Can Dental Work Cause Vertigo?

 

Based on the available evidence, it is difficult to conclude that dental work is a direct cause of BPPV.

Onset of BPPV symptoms seemed to correlate with recent dental visits in the Taiwan study.  However, it is still not clear if these patients already had BPPV and dental work merely induced the first onset of symptoms.

I would say it is a possibility that should not be ignored.  Furthermore we still do not know why dental work would cause onset of BPPV symptoms.  I have a few educated guesses on the matter.

First, patients often need to turn their heads left and right during dental procedures to provide the caregiver access to different parts of the mouth.  It is known that turning of the head in this manner can bring about BPPV symptoms.

Another possibility is the length of time the patient is supine (laying on their back) in the chair.  Many patients sleep with multiple pillows at home and do not sleep in a totally supine position. The length of time spent supine while turning the head left and right could also be an inducing factor for BPPV symptoms.

Finally, another possibility could be related to the micro-vibrations experienced with the dental handpiece (or “drill”).  These micro-vibrations could cause calcifications already deposited in the vestibular canals to circulate.  This would send confusing signals to the brain related to balance and head position.

The bottom line I draw from all of this is: It’s difficult to conclude that dental work directly causes BPPV, however the correlation between the two cannot be ignored.

 

Treatment for Benign Paroxysmal Positional Vertigo

 

There are several different ways to treat BPPV.  Several in-office remedies exist that can be performed to alleviate symptoms, or in some cases cure BPPV altogether.  There are also reported home remedies and surgical interventions. This article goes into some detail about the treatments available.

Our recommendation is to discuss treatment options with your physician.  A joint effort by your dentist and PCP can get you to the doctor with the right knowledge and skill set to help.  As is often the case with many conditions, treating BPPV is a team effort!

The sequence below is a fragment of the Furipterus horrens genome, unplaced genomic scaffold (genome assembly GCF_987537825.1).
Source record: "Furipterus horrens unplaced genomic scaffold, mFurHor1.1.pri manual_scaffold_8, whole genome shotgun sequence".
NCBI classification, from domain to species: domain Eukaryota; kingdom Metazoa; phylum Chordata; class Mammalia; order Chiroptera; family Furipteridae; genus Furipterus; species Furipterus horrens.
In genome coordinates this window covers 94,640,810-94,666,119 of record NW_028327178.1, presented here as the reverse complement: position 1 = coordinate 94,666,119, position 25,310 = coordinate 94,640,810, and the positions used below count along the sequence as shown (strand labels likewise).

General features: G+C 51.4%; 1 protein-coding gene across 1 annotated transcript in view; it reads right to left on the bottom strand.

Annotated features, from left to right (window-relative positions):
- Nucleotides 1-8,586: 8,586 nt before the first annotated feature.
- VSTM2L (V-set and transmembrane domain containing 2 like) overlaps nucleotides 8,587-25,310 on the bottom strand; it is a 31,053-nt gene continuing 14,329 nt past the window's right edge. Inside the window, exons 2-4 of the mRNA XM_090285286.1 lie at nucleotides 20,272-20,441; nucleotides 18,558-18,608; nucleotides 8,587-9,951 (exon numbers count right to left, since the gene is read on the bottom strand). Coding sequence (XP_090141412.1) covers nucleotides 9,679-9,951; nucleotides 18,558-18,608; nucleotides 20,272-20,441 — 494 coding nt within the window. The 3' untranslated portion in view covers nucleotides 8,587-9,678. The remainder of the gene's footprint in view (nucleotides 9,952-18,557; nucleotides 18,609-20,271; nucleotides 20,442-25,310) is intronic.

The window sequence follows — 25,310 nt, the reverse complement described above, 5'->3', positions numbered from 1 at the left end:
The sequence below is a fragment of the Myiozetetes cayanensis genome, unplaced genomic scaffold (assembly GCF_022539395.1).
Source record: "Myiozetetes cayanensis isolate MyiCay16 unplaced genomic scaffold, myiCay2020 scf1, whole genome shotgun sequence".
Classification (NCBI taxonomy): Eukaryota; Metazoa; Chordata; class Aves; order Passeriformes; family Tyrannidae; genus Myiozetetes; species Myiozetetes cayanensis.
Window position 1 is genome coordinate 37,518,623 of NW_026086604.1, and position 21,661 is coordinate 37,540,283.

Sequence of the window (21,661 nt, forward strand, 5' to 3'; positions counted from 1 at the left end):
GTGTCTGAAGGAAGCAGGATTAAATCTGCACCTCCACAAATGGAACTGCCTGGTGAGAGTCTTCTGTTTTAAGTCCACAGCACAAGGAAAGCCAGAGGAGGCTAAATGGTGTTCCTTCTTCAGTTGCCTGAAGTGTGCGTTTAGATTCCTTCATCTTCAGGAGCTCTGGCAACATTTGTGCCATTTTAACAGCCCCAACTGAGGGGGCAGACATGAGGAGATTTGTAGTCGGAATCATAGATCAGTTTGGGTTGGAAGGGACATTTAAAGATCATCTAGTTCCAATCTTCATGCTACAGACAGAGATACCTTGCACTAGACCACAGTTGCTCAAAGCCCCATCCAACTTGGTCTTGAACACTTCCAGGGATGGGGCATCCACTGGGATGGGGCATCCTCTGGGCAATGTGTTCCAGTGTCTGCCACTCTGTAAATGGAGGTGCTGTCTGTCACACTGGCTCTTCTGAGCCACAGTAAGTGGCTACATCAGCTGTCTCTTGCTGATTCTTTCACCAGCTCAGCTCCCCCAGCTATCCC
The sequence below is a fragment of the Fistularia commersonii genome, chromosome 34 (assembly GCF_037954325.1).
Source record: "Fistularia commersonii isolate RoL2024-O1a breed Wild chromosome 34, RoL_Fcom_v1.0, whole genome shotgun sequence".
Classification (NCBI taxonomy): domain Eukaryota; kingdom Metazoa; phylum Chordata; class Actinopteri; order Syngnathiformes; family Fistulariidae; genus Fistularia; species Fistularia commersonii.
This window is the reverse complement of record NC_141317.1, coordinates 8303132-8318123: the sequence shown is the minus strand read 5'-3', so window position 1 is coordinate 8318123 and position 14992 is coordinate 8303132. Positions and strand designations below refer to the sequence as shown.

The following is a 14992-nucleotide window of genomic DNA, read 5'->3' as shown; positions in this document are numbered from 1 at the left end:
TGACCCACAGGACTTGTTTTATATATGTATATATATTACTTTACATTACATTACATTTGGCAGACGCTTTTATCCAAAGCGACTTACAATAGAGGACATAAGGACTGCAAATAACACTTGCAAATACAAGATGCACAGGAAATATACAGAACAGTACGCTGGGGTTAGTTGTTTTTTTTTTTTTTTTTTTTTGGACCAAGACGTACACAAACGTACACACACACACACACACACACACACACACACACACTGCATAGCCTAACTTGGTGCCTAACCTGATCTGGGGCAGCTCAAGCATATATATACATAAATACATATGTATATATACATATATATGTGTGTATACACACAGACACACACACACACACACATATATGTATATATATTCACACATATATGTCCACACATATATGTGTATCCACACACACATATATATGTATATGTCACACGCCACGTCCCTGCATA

Tell Your Dentist!

 

If you have a history of vertigo of any kind, it is extremely important to notify your dentist and their staff team.  Each patient should be received and treated differently based on their health needs. We strive to create an environment where patients’ individual needs are met so they do not have to be nervous about dental treatment!

There are several things your dentist can do to mitigate the risk of BPPV symptom onset.

I usually recommend shorter visits for patients with a history of vertigo.  We have several patients who come for their routine cleaning appointments and have no problems.  However, those same patients often feel much dizzier after a longer appointment such as a crown prep.  I try to keep their appointments around an hour in length, and ideally no more than 90 minutes.

Modifications

Chair position is also important!  Vertigo patients will often notify us to not lean the chair too far back.  I make it a routine practice to let patients dictate how far back they are willing to lean in the chair.  I want to maximize my ease of access to the mouth in order to work most efficiently, while keeping the patient in a comfortable position.

Finally, we will attempt to minimize turning the patient’s head during procedures.  Certain parts of the mouth are easier to access when the patient is facing toward or away from the dentist.  This keeps the dentist from having to excessively bend his/her back, neck, and shoulders to perform treatment.  While all dentists have their ideal chair position for treatment, it does not work for every patient. I would much rather bend a little awkwardly for one short appointment rather than induce a vertigo episode in my patient that could last for a day or more!